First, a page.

Volz earns Kinchlow award for support

Meghann Garcia

Managing editor

Uvalde Leader-News sports editor James Volz found himself on the other side of reporting Monday night when the Uvalde High School Athletic Booster Club lauded the 41-year veteran journalist for unwavering support of local athletes.

In addition to filling more than an estimated 12,000 newspaper pages with news and photos of high school athletes since he went to work for the Leader-News in 1978, Volz has also announced game plays and, before that, operated the time clock during numerous sub-varsity and varsity sports contests.

Further, he has long been the voice of the Friday night football broadcast aired on KVOU.

For these efforts, Volz was surprised during the booster club’s annual appreciation banquet with the 2019 Harvey Kinchlow – Here Come The Coyotes Award, which is given annually to a supporter who embodies Kinchlow’s spirit.

“Harvey Kinchlow was always on hand to encourage Uvalde athletes through his humor, good cheer and positive words,” athletic booster club secretary Niki Henderson said of the award namesake who died in the 1980s.

Henderson went on to say Kinchlow was always there to remind student athletes to give thanks after victory and provide perspective after a loss.

“I know many of you in this room graduated from Uvalde High School and at one time may have had the honor of wearing a Coyote or Lobo uniform. If that’s the case, chances are you know the face and the voice of this year’s recipient,” Henderson said of Volz.

“He’s been in Uvalde since the late 1970s and has been attending sporting events for more than 40 years. Sometimes as a fan, other times as an announcer in the press box, often as photographer, and sometimes as an addition on the football sidelines who I’m told has been known to offer his very frank and candid opinion to officials after a questionable call.

“He has spent many Friday nights in the football press box, covering the game live on the air and then writing his article on Saturday morning in time to make the Sunday paper,” Henderson continued.

Through his position at the newspaper, Volz has worked with two publishers, several managing editors, 11 head football coaches, and numerous others, many of whom still breeze into the office with “Lightning” Volz’s desk their first stop for conversations on politics, football and religion.

When the University of Texas at Austin graduate came to the Uvalde Leader-News via the Zavala County Sentinel in his hometown of Crystal City, he was the youngest person on the newspaper staff. Now, although he can’t claim the title of oldest, he is the most tenured.

Volz is the first person in the office each day, and on press days – when newspaper staff members are at their busiest and, in some cases, their crankiest – he sends early-morning prayers via text and email to interject perspective into a hectic day.

His co-workers aren’t the only people to receive the greetings, which include favorite or pertinent Bible readings and prayers for friends and young athletes. The messages reach a large swath of the community.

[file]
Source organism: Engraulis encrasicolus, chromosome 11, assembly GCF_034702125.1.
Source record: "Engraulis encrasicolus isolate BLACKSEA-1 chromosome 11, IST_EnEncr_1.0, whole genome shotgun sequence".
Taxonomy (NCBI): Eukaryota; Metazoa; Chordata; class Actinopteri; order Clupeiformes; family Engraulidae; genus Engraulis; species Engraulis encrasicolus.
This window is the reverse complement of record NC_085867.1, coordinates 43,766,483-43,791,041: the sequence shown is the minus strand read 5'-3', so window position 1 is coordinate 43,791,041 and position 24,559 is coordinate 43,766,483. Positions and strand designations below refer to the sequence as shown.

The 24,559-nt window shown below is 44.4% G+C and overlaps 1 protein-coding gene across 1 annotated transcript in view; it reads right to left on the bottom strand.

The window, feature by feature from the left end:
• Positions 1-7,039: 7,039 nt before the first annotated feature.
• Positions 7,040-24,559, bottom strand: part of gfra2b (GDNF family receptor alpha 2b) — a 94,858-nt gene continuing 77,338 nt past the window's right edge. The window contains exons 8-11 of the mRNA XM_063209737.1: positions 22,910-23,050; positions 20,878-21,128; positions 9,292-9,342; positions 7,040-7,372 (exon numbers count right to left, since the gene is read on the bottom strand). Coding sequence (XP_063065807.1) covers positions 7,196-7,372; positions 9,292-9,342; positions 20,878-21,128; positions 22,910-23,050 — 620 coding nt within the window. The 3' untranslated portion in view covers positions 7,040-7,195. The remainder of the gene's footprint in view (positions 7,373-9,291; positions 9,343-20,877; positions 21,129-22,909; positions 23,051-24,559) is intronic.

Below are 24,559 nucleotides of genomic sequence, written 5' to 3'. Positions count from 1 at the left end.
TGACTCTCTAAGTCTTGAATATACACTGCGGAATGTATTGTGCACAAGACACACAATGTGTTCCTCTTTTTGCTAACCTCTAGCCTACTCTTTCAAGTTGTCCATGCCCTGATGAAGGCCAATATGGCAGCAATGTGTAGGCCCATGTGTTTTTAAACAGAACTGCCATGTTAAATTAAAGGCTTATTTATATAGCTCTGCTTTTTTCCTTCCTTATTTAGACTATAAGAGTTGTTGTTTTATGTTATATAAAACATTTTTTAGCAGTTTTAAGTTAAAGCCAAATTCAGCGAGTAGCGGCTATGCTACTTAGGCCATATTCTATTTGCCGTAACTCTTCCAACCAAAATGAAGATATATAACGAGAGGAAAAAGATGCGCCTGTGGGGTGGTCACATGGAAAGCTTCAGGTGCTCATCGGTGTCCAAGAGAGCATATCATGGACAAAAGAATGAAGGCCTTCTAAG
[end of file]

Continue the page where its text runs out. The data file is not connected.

Volz also brings cheer in the way of sweet treats. On Thursday mornings, he sets out various cookies on his co-workers’ desks for an after-press-day indulgence.

He arrives around 6 a.m., skips the usual lunch hour, and leaves around 3 p.m. to grab food and relax before heading out to cover various Uvalde sports.

Between serving as an announcer for junior high football, sub-varsity football, sub-varsity and varsity basketball, sub-varsity and varsity softball, and the occasional baseball game, as well as devoting newspaper space to as many UHS sporting contests he can attend or obtain stats for, Volz stays busy year-round, often returning to the office at night to type his notes and work on stories.

He still manages to fit in physical workouts, spending time at the Uvalde Honey Bowl, or running down East Main Street as traffic roars at his side.

Volz diligently ensures every athlete sees his or her name in print as he chronicles every person who contributed to a contest’s outcome. Even when the Coyotes and Lobos lose specific contests or the majority of a season, Volz emphasizes positive contributions.

The first sports section he produced for the Leader-News appeared in the Sunday, June 1, 1978, edition. It contained news about Uvalde Little League, summer golf, youth rodeo, tennis, former Texas A&I head football coach Gil Steinke’s speaking engagement in Leakey, various tournaments and more.

“There have been many worthy recipients of the Harvey Kinchlow award, but James has to rank among the top,” said newspaper publisher Craig Garnett. “Some would assert that it is James’ job as sports editor to report on athletic events, but he has gone way beyond what was required as sports editor. He has lived, breathed and promoted Uvalde athletics for his entire career.”

“You know you’re old when you look out in the crowd and you see parents and grandparents and you remember seeing them play as Coyotes and Lobos,” Volz said upon accepting the plaque.

Gesturing to his side, where current UHS athletic director R.T. Gonzales and Uvalde Consolidated Independent School District Superintendent Hal Harrell were standing, he said he remembered their days representing the Coyotes.

“This means a lot. I really appreciate it. All I can say is, I knew Harvey Kinchlow, and he was a great guy, and it’s a great honor to win this award tonight.”

Volz is married to Trisha Volz, who retired from the Uvalde Consolidated Independent School District in 2017 after a 39-year career, and they have three children: Julie, who lives in Corpus Christi with her husband; Jason, who also lives in Corpus Christi with his wife and two sons; and Jeffrey, who lives in San Antonio with his wife and two daughters.

mgarcia@ulnnow.com, 278-3335

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